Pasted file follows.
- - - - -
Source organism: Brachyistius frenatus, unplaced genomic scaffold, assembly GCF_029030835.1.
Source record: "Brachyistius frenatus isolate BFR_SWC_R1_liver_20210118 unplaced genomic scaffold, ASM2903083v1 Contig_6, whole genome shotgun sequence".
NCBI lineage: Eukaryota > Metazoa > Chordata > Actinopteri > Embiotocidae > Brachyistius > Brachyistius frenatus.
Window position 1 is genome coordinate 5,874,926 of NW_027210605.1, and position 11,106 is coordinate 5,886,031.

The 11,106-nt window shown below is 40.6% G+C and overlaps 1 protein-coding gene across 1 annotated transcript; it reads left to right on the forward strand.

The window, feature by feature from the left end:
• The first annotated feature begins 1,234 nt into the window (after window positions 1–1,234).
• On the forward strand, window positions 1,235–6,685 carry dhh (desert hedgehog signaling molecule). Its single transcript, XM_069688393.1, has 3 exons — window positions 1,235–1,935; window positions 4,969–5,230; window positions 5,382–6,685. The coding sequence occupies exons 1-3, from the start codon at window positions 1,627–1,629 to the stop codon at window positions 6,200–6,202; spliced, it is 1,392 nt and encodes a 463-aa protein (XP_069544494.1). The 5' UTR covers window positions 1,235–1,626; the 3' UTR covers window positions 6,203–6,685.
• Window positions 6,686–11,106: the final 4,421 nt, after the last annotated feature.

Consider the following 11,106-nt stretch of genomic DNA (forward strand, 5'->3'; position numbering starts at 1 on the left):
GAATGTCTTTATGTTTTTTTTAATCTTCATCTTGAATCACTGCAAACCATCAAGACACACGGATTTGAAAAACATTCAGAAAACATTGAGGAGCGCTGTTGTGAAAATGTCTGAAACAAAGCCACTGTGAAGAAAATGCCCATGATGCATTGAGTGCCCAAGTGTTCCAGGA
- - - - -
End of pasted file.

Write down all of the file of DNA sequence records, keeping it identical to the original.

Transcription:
Source organism: Brachyistius frenatus, unplaced genomic scaffold, assembly GCF_029030835.1.
Source record: "Brachyistius frenatus isolate BFR_SWC_R1_liver_20210118 unplaced genomic scaffold, ASM2903083v1 Contig_6, whole genome shotgun sequence".
NCBI lineage: Eukaryota > Metazoa > Chordata > Actinopteri > Embiotocidae > Brachyistius > Brachyistius frenatus.
Window position 1 is genome coordinate 5,874,926 of NW_027210605.1, and position 11,106 is coordinate 5,886,031.

The 11,106-nt window shown below is 40.6% G+C and overlaps 1 protein-coding gene across 1 annotated transcript; it reads left to right on the forward strand.

The window, feature by feature from the left end:
• The first annotated feature begins 1,234 nt into the window (after window positions 1–1,234).
• On the forward strand, window positions 1,235–6,685 carry dhh (desert hedgehog signaling molecule). Its single transcript, XM_069688393.1, has 3 exons — window positions 1,235–1,935; window positions 4,969–5,230; window positions 5,382–6,685. The coding sequence occupies exons 1-3, from the start codon at window positions 1,627–1,629 to the stop codon at window positions 6,200–6,202; spliced, it is 1,392 nt and encodes a 463-aa protein (XP_069544494.1). The 5' UTR covers window positions 1,235–1,626; the 3' UTR covers window positions 6,203–6,685.
• Window positions 6,686–11,106: the final 4,421 nt, after the last annotated feature.

Consider the following 11,106-nt stretch of genomic DNA (forward strand, 5'->3'; position numbering starts at 1 on the left):
GAATGTCTTTATGTTTTTTTTAATCTTCATCTTGAATCACTGCAAACCATCAAGACACACGGATTTGAAAAACATTCAGAAAACATTGAGGAGCGCTGTTGTGAAAATGTCTGAAACAAAGCCACTGTGAAGAAAATGCCCATGATGCATTGAGTGCCCAAGTGTTCCAGGA